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used in The Scarlet Letter

24 uses
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deserving or bringing disgrace or shame — typically in reference to behavior or character
  • ...on the very day when Hester Prynne first wore her ignominious badge,
    Chapter 24 -- Conclusion (5% in)
ignominious = shameful
  • They know how to spare when they see occasion; and when they strike, the axe may be sharp indeed, but its edge is seldom poisoned with ill-will; nor is it their custom ignominiously to kick the head which they have just struck off.
    Introductory (91% in)
  • ignominiously = shamefully
  • Those who had before known her, and had expected to behold her dimmed and obscured by a disastrous cloud, were astonished, and even startled, to perceive how her beauty shone out, and made a halo of the misfortune and ignominy in which she was enveloped.
    Chapter 2 -- The Market Place (44% in)
  • ignominy = disgrace
  • A crowd of eager and curious schoolboys, understanding little of the matter in hand, except that it gave them a half-holiday, ran before her progress, turning their heads continually to stare into her face and at the winking baby in her arms, and at the ignominious letter on her breast.
    Chapter 2 -- The Market Place (57% in)
  • ignominious = shameful
  • The very ideal of ignominy was embodied and made manifest in this contrivance of wood and iron.
    Chapter 2 -- The Market Place (64% in)
  • ignominy = disgrace
  • Thus she will be a living sermon against sin, until the ignominious letter be engraved upon her tombstone.
    Chapter 3 -- The Recognition (33% in)
  • ignominious = shameful
  • Heaven hath granted thee an open ignominy, that thereby thou mayest work out an open triumph over the evil within thee and the sorrow without.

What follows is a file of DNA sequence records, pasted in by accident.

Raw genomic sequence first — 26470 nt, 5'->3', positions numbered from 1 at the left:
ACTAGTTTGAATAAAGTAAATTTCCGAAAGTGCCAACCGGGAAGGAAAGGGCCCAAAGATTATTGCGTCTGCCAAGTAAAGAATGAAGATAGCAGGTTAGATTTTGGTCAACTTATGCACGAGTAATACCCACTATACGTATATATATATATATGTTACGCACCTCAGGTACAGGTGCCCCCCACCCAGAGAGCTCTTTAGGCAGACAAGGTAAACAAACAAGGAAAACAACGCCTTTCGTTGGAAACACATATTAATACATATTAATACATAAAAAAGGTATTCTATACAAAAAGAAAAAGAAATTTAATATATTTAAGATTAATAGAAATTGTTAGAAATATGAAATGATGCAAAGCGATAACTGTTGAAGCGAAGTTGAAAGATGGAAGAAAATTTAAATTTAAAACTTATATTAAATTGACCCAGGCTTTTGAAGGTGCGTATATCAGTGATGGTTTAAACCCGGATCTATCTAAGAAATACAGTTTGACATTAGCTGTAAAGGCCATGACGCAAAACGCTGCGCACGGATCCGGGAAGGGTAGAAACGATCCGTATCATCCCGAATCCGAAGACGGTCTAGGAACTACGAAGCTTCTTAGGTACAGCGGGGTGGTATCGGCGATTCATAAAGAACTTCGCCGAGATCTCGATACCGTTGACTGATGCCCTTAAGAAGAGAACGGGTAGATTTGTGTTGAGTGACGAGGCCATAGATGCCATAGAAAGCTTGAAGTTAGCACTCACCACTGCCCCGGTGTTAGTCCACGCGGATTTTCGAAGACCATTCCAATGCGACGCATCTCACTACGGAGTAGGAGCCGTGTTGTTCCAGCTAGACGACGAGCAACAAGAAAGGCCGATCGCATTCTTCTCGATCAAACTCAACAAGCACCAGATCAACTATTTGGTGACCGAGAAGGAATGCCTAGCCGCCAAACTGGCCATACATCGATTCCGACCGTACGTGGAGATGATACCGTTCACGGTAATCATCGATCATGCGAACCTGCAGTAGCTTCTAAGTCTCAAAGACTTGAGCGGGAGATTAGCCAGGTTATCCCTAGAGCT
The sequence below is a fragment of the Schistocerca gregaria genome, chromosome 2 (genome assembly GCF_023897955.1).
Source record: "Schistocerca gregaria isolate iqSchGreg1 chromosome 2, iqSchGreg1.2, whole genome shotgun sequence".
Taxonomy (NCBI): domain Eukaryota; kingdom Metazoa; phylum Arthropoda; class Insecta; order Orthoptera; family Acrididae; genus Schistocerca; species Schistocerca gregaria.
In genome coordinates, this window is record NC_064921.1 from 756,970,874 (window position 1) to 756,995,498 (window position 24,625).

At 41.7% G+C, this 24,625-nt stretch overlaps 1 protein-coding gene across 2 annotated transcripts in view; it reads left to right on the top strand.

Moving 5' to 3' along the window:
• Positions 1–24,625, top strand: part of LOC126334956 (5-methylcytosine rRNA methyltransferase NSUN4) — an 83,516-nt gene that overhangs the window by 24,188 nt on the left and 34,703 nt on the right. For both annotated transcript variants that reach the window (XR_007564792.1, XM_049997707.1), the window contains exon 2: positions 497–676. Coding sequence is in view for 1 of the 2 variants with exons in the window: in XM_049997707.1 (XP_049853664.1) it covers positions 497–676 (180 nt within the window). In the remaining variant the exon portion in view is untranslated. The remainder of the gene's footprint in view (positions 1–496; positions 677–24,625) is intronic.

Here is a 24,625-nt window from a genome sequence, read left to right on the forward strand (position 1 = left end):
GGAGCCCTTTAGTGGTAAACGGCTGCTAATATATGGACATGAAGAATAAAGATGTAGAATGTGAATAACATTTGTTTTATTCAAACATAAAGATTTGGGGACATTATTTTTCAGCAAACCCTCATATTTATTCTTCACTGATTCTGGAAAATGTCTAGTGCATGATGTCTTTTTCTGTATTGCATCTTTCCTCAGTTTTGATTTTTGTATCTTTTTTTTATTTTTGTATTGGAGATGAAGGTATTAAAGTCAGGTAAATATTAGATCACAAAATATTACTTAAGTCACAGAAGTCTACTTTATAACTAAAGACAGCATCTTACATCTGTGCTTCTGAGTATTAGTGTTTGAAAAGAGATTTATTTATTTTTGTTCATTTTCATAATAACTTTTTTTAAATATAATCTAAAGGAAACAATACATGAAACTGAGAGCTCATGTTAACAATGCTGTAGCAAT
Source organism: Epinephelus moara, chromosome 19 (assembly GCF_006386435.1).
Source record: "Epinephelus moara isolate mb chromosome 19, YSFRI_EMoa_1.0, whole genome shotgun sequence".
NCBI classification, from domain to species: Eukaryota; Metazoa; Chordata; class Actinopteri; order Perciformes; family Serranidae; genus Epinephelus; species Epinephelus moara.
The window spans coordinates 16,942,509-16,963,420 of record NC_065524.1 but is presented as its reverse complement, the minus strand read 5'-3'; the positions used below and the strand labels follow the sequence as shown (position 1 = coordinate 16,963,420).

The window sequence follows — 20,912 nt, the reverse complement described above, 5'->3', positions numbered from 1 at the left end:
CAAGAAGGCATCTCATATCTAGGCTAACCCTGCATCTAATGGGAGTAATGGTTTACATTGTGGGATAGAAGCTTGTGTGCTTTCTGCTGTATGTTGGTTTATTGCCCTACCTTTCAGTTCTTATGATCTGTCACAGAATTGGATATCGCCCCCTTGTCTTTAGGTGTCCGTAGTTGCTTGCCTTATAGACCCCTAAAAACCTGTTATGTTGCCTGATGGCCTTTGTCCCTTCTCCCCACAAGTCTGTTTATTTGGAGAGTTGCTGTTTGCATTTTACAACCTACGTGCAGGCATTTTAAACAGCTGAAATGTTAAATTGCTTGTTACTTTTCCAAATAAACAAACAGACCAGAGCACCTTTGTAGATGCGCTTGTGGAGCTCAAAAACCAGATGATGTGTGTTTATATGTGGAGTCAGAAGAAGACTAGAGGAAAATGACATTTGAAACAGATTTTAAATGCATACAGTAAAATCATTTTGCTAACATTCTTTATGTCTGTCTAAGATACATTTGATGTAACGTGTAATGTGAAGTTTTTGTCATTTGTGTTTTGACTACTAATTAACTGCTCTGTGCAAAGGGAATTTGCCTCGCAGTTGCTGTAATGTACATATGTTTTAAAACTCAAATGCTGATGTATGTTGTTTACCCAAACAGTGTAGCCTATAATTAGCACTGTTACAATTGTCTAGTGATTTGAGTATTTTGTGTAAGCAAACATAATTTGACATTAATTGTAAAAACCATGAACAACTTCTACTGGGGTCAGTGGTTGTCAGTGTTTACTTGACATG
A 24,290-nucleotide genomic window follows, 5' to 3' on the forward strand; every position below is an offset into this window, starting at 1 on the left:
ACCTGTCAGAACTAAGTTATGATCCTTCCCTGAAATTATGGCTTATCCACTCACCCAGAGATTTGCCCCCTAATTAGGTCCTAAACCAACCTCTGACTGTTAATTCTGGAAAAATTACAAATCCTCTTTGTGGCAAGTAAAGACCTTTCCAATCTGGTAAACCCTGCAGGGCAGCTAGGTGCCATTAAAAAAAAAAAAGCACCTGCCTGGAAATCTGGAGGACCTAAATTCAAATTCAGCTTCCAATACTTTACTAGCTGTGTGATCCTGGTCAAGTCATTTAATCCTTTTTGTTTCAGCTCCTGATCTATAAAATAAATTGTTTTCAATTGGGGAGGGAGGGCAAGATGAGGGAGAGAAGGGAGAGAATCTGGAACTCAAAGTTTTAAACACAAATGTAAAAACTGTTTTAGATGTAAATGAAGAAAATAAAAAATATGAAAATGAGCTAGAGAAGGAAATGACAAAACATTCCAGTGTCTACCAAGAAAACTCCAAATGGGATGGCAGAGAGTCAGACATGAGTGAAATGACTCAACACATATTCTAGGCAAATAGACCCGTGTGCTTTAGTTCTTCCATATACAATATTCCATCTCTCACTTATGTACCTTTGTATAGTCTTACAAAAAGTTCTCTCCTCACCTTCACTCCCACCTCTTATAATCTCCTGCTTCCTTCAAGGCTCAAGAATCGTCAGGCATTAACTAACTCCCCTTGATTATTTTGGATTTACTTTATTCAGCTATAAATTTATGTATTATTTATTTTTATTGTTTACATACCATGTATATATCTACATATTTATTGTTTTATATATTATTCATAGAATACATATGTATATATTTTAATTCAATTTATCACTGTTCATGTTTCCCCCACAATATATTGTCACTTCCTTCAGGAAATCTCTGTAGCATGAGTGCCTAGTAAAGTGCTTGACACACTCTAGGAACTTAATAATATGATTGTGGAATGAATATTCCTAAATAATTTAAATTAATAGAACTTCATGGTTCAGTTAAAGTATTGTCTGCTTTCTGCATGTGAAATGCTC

Chapter 3 -- The Recognition (80% in)
  • ignominy = disgrace
  • Discerning the impracticable state of the poor culprit's mind, the elder clergyman, who had carefully prepared himself for the occasion, addressed to the multitude a discourse on sin, in all its branches, but with continual reference to the ignominious letter.
    Chapter 3 -- The Recognition (93% in)
  • ignominious = shameful
  • I might have known that, as I came out of the vast and dismal forest, and entered this settlement of Christian men, the very first object to meet my eyes would be thyself, Hester Prynne, standing up, a statue of ignominy, before the people.
    Chapter 4 -- The Interview (59% in)
  • ignominy = disgrace
  • The very law that condemned her—a giant of stern features but with vigour to support, as well as to annihilate, in his iron arm—had held her up through the terrible ordeal of her ignominy.
    Chapter 5 -- Hester at her Needle (6% in)
  • ignominy = disgrace
  • Her sin, her ignominy, were the roots which she had struck into the soil.
    Chapter 5 -- Hester at her Needle (18% in)
  • ignominy = disgrace
  • But sometimes, once in many days, or perchance in many months, she felt an eye—a human eye—upon the ignominious brand, that seemed to give a momentary relief, as if half of her agony were shared.
    Chapter 5 -- Hester at her Needle (82% in)
  • ignominious = shameful
  • The mother herself—as if the red ignominy were so deeply scorched into her brain that all her conceptions assumed its form—had carefully wrought out the similitude, lavishing many hours of morbid ingenuity to create an analogy between the object of her affection and the emblem of her guilt and torture.